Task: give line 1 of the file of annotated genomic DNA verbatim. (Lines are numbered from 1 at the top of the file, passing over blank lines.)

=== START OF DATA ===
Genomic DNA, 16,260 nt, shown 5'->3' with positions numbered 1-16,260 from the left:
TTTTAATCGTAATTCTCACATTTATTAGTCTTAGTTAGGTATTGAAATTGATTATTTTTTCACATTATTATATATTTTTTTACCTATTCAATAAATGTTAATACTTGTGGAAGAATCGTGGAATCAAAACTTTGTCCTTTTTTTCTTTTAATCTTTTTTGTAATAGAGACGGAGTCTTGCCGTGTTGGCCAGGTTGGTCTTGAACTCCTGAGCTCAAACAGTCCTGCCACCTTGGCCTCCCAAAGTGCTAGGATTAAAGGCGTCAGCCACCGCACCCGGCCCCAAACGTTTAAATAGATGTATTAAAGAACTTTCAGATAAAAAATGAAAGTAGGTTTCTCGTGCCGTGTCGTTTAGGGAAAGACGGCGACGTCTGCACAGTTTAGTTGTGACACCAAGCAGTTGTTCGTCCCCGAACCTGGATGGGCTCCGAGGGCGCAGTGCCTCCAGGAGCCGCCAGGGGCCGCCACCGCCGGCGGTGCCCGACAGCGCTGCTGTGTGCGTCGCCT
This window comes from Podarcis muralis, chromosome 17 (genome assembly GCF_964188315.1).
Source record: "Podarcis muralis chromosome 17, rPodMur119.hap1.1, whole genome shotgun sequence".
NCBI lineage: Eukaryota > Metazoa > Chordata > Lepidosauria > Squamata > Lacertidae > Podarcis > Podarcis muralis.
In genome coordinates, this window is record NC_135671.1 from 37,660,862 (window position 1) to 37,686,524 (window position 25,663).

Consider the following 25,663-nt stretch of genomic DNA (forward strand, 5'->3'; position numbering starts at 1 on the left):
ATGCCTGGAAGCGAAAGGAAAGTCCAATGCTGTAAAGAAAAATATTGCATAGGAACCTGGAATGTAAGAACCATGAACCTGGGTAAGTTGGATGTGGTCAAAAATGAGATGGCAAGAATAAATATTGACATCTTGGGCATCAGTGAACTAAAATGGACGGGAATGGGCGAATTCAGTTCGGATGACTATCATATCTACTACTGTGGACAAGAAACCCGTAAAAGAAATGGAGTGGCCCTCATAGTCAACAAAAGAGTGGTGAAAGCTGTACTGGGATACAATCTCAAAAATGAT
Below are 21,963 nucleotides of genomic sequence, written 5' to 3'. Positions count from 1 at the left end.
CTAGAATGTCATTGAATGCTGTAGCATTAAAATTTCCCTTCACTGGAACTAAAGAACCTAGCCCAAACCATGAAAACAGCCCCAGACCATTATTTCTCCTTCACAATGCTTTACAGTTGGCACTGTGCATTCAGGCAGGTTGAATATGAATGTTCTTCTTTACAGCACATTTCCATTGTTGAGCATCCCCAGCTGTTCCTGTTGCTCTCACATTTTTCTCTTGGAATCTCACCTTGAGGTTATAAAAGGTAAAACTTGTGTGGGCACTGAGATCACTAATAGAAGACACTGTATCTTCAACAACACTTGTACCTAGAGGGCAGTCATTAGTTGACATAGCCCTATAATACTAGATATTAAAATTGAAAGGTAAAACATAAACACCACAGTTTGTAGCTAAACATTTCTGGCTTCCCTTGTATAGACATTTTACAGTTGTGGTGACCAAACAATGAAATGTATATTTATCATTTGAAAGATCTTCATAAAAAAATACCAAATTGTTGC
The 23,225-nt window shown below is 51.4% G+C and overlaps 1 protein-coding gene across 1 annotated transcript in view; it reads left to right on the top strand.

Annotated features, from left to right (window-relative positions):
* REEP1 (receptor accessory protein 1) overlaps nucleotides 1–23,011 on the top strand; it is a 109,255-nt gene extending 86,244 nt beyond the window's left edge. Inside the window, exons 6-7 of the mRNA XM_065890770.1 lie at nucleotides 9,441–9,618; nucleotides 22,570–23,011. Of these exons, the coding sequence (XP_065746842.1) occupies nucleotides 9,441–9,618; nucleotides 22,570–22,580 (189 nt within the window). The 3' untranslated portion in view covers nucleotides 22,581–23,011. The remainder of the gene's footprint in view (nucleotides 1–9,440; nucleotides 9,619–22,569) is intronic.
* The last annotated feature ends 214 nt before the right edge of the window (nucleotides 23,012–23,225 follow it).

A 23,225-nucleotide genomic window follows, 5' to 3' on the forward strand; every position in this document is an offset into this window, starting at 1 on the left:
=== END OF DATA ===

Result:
Genomic DNA, 16,260 nt, shown 5'->3' with positions numbered 1-16,260 from the left: